Investigation of blackheart in stored potatoes
Blackheart is a physiological disorder resulting in necrosis and cavitation of central tissues of potatoes. It does not occur in crops from the field and is therefore a particular problem for GB where a large proportion of the crop is marketed from store. Blackheart is a particular problem for the fresh potato industry because QC procedures cannot adequately control the defect which is undermining consumer confidence. Blackheart is estimated to account for 25-30% of consumer complaints.
The project had two components: a PhD studentship project at Cranfield University (CU) and trials at Sutton Bridge Crop Storage Research (SBCSR). The trials led to the development of a method to induce blackheart which can be used on a commercial scale to assess the likelihood that stocks will develop blackheart symptoms. The method was also used to select stocks for more detailed biochemical and physiological studies (as part of the PhD studentship). Not all tubers within a stock designated as blackheart susceptible will ultimately develop symptoms of the condition and the number of tubers which can be studied using the detailed techniques is limited. As a result, it has not been possible to identify reliable biomarkers which could be used to predict the risk of blackheart developing. The techniques have highlighted the variation in the occurrence of metabolites between different stocks and have provided the first indication of the pathways and particular molecules that may warrant further study.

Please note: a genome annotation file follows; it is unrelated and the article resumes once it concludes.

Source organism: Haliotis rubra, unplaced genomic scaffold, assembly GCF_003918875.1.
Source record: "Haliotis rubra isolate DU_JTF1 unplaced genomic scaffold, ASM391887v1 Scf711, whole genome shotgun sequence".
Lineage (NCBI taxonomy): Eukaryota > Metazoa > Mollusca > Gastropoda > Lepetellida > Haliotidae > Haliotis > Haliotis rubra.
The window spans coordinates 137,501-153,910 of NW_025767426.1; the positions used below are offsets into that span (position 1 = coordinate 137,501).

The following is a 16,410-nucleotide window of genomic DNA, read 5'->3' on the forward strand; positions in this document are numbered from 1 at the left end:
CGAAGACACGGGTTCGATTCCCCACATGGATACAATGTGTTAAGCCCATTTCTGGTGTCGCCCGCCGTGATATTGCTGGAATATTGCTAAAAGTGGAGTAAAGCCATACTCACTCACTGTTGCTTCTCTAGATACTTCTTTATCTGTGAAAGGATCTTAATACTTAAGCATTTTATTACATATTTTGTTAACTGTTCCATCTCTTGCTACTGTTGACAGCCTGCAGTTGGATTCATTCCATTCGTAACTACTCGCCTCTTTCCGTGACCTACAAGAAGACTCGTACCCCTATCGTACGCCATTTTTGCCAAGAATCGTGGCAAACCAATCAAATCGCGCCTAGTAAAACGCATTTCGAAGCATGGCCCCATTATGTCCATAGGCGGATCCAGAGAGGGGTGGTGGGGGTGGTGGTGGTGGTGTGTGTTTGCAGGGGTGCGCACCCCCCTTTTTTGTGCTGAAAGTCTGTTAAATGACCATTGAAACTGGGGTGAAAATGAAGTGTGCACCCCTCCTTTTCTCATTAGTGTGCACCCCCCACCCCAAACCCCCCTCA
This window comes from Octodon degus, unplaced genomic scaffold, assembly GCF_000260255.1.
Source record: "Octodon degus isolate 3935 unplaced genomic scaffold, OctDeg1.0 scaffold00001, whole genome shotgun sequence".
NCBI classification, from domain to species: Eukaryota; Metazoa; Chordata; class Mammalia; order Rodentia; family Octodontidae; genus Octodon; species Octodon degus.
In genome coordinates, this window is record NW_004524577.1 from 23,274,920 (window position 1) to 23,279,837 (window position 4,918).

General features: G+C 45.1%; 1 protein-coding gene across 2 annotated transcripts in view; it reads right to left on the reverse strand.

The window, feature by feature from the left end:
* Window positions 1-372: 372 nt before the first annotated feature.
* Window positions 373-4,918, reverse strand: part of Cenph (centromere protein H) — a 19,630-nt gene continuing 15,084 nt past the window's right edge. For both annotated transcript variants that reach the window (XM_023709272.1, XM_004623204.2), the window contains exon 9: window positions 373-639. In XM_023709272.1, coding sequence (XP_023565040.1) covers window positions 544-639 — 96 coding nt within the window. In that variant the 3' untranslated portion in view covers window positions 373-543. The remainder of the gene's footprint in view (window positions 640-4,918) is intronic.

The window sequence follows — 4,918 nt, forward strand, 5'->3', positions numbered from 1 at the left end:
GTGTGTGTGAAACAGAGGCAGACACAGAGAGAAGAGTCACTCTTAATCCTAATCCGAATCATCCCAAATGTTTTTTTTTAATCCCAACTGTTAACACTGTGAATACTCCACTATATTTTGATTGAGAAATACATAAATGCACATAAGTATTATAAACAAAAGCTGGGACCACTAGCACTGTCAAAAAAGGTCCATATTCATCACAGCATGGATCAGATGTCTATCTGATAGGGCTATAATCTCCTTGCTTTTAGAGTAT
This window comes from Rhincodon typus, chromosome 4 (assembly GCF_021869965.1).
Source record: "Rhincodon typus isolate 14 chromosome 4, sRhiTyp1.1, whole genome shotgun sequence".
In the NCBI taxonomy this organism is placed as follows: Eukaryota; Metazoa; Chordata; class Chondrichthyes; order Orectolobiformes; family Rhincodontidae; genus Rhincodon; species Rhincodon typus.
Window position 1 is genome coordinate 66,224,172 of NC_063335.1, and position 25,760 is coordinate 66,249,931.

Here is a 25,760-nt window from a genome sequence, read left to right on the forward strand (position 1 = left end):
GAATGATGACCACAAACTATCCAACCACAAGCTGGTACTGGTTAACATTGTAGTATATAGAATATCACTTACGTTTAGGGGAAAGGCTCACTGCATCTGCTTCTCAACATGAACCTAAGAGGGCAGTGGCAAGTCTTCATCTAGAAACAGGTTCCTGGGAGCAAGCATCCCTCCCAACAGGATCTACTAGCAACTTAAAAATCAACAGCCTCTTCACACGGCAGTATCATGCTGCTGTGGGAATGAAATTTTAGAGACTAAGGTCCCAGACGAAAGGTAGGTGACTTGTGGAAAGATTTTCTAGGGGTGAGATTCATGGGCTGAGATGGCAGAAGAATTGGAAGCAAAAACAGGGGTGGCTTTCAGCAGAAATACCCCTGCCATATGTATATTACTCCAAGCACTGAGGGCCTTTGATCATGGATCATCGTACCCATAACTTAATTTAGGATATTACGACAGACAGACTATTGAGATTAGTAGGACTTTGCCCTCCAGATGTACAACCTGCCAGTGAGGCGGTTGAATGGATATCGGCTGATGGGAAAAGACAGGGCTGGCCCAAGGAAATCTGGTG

A Grower Guide and the final research reports for the two components of the project are provided below, along with a literature review which was produced at the start of the project.
Blackheart is associated with oxygen depletion so it can be linked to factors across a range of a growing, storing and processing conditions. Any that increase the respiration rate, or limit gas movement through the potato tuber, should be avoided. Here are some high risk factors:
Very low storage temperature. Avoid storage conditions below 3°C. But don’t forget, even at an average storage temperature of 3.5°C, parts of the store may be significantly colder.
Condensation. Avoid rapid changes in temperature that create a condensation layer. This can limit the rate of gas movement in and out of the potatoes (as well as encourage disease).
Ethylene. If ethylene is used, always ensure its initial introduction is very gradual (ramped) and in accordance with recommendations.
Variety. Susceptibility to blackheart varies between varieties. Recent experimental work focused on Maris Piper and Marfona. Both were susceptible. No data is available for other varieties so further testing is needed to establish their susceptibility.
About this project
To determine the main risk factors of blackheart in order to allow improved management of crops and to minimise blackheart incidence.